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When Solomon R. Guggenheim gave Frank Lloyd Wright the commission for a museum in New York, it led to one of the 20th-century’s greatest works of architecture, a building that has become as famous as the art collection it was designed to display. The critic Paul Goldberger has written that before Wright’s Guggenheim, “there really were only two common models for museum design—the beaux-arts palace and the International Style pavilion—and Wright managed, in one fell swoop, to explode them both.” Wright’s building, continues Goldberger, “made it socially and culturally acceptable for an architect to design a highly expressive, intensely personal museum. In this sense almost every museum of our time is a child of the Guggenheim.”
“Highly expressive” and “intensely personal” perfectly describe Frank Gehry’s design for the Guggenheim Museum Bilbao, which opened in 1997 and quickly became one of the most famous buildings in the world. With its swirling forms and its facade of titanium, glass, and limestone, Gehry’s Guggenheim dances gracefully between architecture and sculpture. Taken together, the Wright and Gehry museums have come to represent the unique character of the Guggenheim in the popular mind. This has led some observers to speak of a Guggenheim “brand” that is inextricably linked to architecture, not just art.
The Guggenheim Foundation's relationship to architecture and promotion of architectural investigations of new museum forms stem from its unique history. In 1969, Peggy Guggenheim decided to bequeath her art collection and palazzo on the Grand Canal in Venice to the foundation established by her uncle thirty-two years earlier; she died a decade later, and the Guggenheim was immediately transformed from a New York-only institution into a binational entity that would only continue to grow.
Shortly after Bilbao opened, the Guggenheim partnered with Deutsche Bank to create a museum primarily for the display of new commissions by contemporary artists, as well as for smaller special exhibitions. Deutsche Bank had space on the ground floor of its new Berlin headquarters, a 1920 office building in the center of the city. Richard Gluckman brought his simple, clean aesthetic to bear on the galleries, which have served as a tabula rasa for artists such as James Rosenquist, Gerhard Richter, Bill Viola, and William Kentridge, inspiring them to produce some of their best work.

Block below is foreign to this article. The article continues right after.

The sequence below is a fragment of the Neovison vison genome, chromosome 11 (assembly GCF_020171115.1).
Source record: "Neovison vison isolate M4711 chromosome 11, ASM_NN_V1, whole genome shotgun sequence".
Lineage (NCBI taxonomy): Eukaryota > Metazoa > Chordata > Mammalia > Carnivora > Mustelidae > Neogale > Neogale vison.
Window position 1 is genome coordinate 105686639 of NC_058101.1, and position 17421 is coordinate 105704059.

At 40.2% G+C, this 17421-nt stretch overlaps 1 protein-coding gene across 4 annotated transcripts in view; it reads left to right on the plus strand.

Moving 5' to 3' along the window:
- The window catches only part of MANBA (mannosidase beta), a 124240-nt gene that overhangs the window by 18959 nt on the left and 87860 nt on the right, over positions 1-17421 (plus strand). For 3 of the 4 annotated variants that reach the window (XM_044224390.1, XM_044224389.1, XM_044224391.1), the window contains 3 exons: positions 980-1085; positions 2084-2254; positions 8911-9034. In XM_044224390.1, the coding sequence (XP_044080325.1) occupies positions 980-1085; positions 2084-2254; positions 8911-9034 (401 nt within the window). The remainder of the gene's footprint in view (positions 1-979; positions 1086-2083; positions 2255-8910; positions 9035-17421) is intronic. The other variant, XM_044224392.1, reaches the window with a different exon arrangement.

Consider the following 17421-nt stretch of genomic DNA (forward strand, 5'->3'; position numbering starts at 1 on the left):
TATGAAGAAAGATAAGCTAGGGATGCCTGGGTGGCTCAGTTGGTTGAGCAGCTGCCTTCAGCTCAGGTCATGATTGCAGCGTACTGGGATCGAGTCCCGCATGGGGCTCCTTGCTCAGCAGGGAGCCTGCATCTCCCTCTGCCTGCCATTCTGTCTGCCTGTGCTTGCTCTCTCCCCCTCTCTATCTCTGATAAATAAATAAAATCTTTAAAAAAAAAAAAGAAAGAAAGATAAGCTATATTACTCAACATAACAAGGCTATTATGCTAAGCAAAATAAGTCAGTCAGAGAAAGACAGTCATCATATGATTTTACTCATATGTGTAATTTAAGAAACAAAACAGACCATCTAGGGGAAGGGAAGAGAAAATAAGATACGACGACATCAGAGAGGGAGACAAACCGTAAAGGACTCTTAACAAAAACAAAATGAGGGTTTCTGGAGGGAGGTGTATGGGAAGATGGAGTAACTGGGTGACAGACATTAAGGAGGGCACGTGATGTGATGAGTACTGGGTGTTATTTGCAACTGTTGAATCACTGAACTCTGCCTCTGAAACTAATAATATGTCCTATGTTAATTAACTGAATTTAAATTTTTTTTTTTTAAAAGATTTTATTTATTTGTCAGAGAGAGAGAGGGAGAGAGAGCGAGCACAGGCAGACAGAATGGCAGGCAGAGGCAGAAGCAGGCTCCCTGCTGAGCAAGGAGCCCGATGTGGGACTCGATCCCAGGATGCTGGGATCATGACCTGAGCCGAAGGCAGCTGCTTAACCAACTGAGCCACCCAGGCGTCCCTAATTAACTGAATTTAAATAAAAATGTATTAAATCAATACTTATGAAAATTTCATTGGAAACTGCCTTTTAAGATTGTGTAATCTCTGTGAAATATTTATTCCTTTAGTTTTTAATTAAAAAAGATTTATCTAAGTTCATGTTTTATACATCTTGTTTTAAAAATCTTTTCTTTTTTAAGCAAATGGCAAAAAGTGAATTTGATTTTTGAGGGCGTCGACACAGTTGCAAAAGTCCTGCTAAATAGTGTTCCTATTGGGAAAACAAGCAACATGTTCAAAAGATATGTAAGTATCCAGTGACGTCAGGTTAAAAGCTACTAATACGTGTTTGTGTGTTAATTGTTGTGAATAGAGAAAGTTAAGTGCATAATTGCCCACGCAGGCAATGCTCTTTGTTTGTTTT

In 2001, Rem Koolhaas created one of the most beautiful small galleries in the world in an unlikely location: the Venetian Hotel, Resort, and Casino in Las Vegas, where the Guggenheim, as part of its alliance with the State Hermitage Museum in St. Petersburg, launched a museum that would display art from the permanent collections of both institutions. Koolhaas deftly created a series of four perfectly proportioned galleries, made of Cor-Ten steel, its rich brown surface alluding both to the velvet walls of the Winter Palace and to the sculptures of Richard Serra, a contemporary artist closely associated with the Guggenheim. On May 11, 2008 the Guggenheim Hermitage Museum in Las Vegas closed after a seven-year partnership.
And on the horizon, Frank Gehry will design the Guggenheim Abu Dhabi Museum, a new museum planned for the capital of the United Arab Emirates. At 30,000 square meters, the Guggenheim Abu Dhabi will be the largest Guggenheim museum worldwide, and the only Guggenheim in the region. It will exhibit masterworks from the Guggenheim collection as well as its own collection of major contemporary artworks. The museum is to be built in the Cultural District of Saadiyat Island—a natural island lying 500 meters offshore, which is being transformed into an international tourism destination, with plans for a national museum, a classical art museum, a maritime museum, a performing arts center, and an expansive arts-center park. It is expected that the museum will be constructed within five years.